"Okay, let's run it again from the same place," says our director Kevin Newbury. "Strong and wrong."
I've come to love that phrase. In rehearsals we have to give ourselves over to our impulses in the moment, to try different moods and reactions before we choose the best one. "The best idea wins," Kevin told us on the first day of rehearsals. Everyone is encouraged to contribute if they have an idea for the tone of a scene or a piece of stage business. But in order for an interesting dramatic moment to emerge, we have to be willing to take a chance that it might fail—"wrong"—and commit to it anyway—"strong." It frees us from the interference of our inner critics and editors and allows us to take our reactions to their most compelling place.
I like "strong and wrong" not just as a philosophy for artistic endeavors, but for life, too. We have to be willing to put ourselves out in the world, to take chances that we might fail, if we're going to accomplish anything of value.
Like this opera. We had been rehearsing the world premiere of The Gospel of Mary Magdalene, a work based on the canonical and Gnostic Gospels, which tries to imagine how Mary's story might really have happened, and what her relationship with Jesus actually was. The composer, Mark Adamo, and Kevin tell us that with this production they hope to open up a dialogue, to inspire people seeing this opera to examine their reactions to it and use it as a jumping-off point to discuss their faith, religion, the role of women in religious and social history, and so on.
[Tappan as a Seeker, third from right.]
During a lunch break, I and some of the other Seekers (the modern characters who kick off the search in the opera for who Mary Magdalene was) share a pizza and start discussing how and why people might be uncomfortable by this opera, and how our own religious beliefs color our reactions to it. Some of us confess the slight feeling of unease we felt watching the rehearsal of Jesus and Mary Magdalene's sex scene, and compare it to imagining your parents doing it.
I talk about my Quaker upbringing, the Quaker idea of God being in everything, and learning, as part of my religious education, about the beliefs of all religions. For me, this opera with its questioning spirit, its blending of past and present, its imagining of the reality that sparked the stories that birthed Christianity, feels like a homecoming. I like the idea of Jesus as a real, flawed person. It adds value to the things he did and suffered, and gives me hope that we ordinary humans have the potential to be just as amazing a force for good. And I learned why other Christians might disagree with that portrayal of him. It's difficult, but liberating, to talk about something so personal and important, and I feel exhilarated by the discussion.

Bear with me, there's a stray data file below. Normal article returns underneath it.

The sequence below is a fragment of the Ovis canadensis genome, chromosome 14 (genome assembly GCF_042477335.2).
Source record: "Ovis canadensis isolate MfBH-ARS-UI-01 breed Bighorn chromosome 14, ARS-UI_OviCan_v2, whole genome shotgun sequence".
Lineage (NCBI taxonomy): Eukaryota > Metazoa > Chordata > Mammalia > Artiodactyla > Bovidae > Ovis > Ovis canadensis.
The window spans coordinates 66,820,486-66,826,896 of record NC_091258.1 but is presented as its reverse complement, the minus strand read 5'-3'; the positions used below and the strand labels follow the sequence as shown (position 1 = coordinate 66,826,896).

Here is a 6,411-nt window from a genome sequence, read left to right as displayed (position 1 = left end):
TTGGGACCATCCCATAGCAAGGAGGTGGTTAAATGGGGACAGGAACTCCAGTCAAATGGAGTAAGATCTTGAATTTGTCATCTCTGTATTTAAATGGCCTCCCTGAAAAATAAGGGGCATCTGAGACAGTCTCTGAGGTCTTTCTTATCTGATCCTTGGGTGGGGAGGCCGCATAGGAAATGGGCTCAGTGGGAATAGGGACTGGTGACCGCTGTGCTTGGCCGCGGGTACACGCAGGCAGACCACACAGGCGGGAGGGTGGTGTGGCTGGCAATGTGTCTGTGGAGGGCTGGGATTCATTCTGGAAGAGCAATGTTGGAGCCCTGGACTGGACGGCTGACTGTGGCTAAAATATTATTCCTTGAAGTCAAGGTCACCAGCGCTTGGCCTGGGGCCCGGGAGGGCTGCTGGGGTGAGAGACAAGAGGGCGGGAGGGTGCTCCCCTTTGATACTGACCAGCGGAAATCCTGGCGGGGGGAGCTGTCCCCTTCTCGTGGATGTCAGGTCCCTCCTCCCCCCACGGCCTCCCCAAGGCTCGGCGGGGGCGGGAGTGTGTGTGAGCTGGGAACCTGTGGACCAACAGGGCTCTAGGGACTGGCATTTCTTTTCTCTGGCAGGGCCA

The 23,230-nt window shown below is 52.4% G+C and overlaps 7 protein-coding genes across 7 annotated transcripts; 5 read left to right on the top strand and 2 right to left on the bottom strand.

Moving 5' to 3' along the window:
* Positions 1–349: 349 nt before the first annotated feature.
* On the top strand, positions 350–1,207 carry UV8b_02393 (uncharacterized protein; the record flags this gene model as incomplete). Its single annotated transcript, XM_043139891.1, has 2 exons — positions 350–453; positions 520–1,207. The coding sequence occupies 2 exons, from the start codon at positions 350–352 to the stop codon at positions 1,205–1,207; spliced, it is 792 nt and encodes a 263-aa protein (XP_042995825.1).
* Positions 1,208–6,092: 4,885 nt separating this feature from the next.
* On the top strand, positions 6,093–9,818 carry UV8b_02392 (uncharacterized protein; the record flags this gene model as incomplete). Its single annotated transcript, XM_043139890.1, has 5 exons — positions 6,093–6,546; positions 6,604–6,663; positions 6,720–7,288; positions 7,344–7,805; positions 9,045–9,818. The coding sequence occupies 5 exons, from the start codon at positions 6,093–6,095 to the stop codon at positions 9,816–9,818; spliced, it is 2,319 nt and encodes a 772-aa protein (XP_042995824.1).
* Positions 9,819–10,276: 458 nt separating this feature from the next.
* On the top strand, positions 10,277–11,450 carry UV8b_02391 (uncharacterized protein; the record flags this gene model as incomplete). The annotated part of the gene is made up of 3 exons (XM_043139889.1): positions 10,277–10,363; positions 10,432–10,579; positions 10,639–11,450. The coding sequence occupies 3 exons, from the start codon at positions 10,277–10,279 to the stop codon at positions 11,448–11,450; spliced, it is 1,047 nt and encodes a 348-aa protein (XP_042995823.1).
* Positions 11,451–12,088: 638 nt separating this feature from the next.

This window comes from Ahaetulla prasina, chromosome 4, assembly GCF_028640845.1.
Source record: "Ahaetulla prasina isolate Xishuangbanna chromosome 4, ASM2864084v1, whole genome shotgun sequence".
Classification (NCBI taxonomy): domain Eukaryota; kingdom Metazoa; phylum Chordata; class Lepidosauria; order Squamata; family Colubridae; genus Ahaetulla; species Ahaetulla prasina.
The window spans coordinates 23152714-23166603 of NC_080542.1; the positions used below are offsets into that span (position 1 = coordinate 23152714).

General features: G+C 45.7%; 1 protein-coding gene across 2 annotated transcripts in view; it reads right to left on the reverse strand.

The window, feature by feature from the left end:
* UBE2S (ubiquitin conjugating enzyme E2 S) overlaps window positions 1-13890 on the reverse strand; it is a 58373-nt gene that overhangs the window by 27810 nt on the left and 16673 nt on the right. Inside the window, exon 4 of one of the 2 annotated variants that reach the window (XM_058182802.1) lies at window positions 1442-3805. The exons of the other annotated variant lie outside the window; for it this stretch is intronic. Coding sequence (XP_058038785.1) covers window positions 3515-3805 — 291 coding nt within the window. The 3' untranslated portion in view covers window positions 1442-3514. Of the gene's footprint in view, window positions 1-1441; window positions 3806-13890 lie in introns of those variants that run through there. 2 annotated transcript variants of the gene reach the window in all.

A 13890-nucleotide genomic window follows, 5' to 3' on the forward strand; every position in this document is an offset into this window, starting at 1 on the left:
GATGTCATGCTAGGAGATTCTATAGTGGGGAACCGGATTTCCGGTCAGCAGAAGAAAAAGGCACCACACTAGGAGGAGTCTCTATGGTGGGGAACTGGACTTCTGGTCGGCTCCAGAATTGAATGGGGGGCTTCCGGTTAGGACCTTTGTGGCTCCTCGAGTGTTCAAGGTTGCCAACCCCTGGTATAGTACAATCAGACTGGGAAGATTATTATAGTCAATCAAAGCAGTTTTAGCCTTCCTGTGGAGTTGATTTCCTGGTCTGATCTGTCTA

[As Girl, right.]
The show hasn't even opened at this point, and already it's inspiring us to share our beliefs.
After the third show, I go down to the cafe below the lobby and listen to Kayleen Asbo answering questions from the audience about the Bible references in the opera and the myths of Mary Magdalene through the ages. I learn things I never knew about the Nag Hammadi library documents discovered in 1945, how they were preserved, what they tell us about the people who wrote them, and how they reflect on the gospels in the Bible. She talks about the many different Marys mentioned in the Bible and how religious history and tradition changed and combined them. The history of Mary Magdalene comes alive like an amazing detective story, where we can never know the truth, but in which the speculation and possibilities are absolutely fascinating. Kayleen is passionate and articulate and fearless, and the audience is fascinated and engaged.
[As Girl, far right.]
This is the thing of value we have accomplished. We not only tell this story, but those who saw it open up and examine what they saw, felt, and believe, and share it with each other, take it out of the theater, engage with it and learn from it. It's a sensitive subject and a risk, but taking part in this dialogue, onstage and off, has been a shared learning experience unlike any opera I've ever been a part of.
Strong and wrong. Absolutely.
Production photos by Cory Weaver.